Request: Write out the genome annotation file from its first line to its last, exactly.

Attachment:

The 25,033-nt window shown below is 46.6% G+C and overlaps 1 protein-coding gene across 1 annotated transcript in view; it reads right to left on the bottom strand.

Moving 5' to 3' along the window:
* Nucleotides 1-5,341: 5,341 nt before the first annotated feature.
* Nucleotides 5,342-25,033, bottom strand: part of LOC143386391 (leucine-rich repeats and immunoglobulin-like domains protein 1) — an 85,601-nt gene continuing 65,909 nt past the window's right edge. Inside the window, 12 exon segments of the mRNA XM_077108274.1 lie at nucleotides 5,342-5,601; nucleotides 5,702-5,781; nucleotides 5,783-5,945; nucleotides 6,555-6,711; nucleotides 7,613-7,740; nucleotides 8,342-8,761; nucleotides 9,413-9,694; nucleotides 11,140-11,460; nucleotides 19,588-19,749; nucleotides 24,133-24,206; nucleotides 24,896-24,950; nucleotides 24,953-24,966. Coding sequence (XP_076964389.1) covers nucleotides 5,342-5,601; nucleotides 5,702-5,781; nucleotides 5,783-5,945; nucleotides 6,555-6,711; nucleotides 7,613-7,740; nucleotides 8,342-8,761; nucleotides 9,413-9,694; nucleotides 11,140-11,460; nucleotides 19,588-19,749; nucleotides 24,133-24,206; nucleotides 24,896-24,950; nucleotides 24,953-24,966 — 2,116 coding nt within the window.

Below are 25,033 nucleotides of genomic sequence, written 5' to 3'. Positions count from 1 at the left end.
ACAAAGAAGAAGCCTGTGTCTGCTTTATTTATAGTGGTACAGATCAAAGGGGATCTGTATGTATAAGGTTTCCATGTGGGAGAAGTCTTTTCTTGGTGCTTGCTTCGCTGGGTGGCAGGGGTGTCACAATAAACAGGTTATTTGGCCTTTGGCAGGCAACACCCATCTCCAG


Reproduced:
The 25,033-nt window shown below is 46.6% G+C and overlaps 1 protein-coding gene across 1 annotated transcript in view; it reads right to left on the bottom strand.

Moving 5' to 3' along the window:
* Nucleotides 1-5,341: 5,341 nt before the first annotated feature.
* Nucleotides 5,342-25,033, bottom strand: part of LOC143386391 (leucine-rich repeats and immunoglobulin-like domains protein 1) — an 85,601-nt gene continuing 65,909 nt past the window's right edge. Inside the window, 12 exon segments of the mRNA XM_077108274.1 lie at nucleotides 5,342-5,601; nucleotides 5,702-5,781; nucleotides 5,783-5,945; nucleotides 6,555-6,711; nucleotides 7,613-7,740; nucleotides 8,342-8,761; nucleotides 9,413-9,694; nucleotides 11,140-11,460; nucleotides 19,588-19,749; nucleotides 24,133-24,206; nucleotides 24,896-24,950; nucleotides 24,953-24,966. Coding sequence (XP_076964389.1) covers nucleotides 5,342-5,601; nucleotides 5,702-5,781; nucleotides 5,783-5,945; nucleotides 6,555-6,711; nucleotides 7,613-7,740; nucleotides 8,342-8,761; nucleotides 9,413-9,694; nucleotides 11,140-11,460; nucleotides 19,588-19,749; nucleotides 24,133-24,206; nucleotides 24,896-24,950; nucleotides 24,953-24,966 — 2,116 coding nt within the window.

Below are 25,033 nucleotides of genomic sequence, written 5' to 3'. Positions count from 1 at the left end.
ACAAAGAAGAAGCCTGTGTCTGCTTTATTTATAGTGGTACAGATCAAAGGGGATCTGTATGTATAAGGTTTCCATGTGGGAGAAGTCTTTTCTTGGTGCTTGCTTCGCTGGGTGGCAGGGGTGTCACAATAAACAGGTTATTTGGCCTTTGGCAGGCAACACCCATCTCCAG